Anthony: I think that it is oftentimes hard to produce a quality finished product but I think creativity is as natural as breathing. I think the problem is we live in a world where we are pressured to produce but quality art takes time, it takes a level of discomfort, frustration, disappointment, joy, love and laughter to produce beautiful things that are useful to others. I think we are most creative when we don't allow outside pressure to dictate our expression. Expression is ever present and so is creativity production is cyclical. It is important to let production run its course but keep our creativity at the forefront.


True beauty and true art comes from expressing what is inside of us. The more we focus on the inner person, the better we can be at expressing at a high level and expressing things that are actually beneficial to us as people. The more that we let our inner person get beat up and shrunk, depressed and depreciated and all those things, the more that our art will reflect that. It might be beautiful, but it’s not going to help us grow, because it will come from a place of lack instead of a place of abundance, a place of love.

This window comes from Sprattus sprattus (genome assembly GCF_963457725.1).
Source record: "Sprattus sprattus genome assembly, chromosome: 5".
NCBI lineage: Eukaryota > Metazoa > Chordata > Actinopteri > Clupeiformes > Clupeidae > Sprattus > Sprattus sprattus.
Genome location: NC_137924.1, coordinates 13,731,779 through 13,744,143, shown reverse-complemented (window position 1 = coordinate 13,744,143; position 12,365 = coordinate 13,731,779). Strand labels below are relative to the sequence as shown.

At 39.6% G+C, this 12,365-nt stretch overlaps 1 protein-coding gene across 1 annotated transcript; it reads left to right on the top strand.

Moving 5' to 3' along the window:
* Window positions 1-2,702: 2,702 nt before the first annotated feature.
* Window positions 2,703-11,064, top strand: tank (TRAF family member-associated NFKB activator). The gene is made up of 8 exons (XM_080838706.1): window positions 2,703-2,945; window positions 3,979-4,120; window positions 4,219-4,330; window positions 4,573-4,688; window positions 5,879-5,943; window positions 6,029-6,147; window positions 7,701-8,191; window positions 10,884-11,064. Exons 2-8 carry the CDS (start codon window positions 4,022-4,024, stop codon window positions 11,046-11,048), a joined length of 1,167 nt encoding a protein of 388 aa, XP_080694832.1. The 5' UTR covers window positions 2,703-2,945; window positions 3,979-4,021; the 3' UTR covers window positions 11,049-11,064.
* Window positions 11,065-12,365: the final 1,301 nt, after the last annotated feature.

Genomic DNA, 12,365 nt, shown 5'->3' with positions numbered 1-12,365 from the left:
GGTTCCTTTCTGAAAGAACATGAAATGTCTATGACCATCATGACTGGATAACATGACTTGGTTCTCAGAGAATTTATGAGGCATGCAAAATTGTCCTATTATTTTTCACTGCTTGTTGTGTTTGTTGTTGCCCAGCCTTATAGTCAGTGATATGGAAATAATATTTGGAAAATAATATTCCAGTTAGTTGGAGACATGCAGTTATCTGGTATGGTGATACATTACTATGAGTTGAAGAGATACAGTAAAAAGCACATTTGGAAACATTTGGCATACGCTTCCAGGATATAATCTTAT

Would you support the bill to eliminate private prisons?


Absolutely, I don’t believe that anybody should profit off of human suffering.


How have you overcome a trial and tribulation as a company using creativity and optimism?


Anthony: As a Black-owned business that started during the pandemic, funding has always been the biggest obstacle to obtaining my short term goals. One of the ways that my business has overcome that struggle and moved further along at a respectable pace is by partnering with others. I partnered with family friends to publish my book, I partnered with a seasoned educator to create a curriculum based on the book, and I partnered with family members to obtain trademarks for my clothing brand and most recently to secure some family land.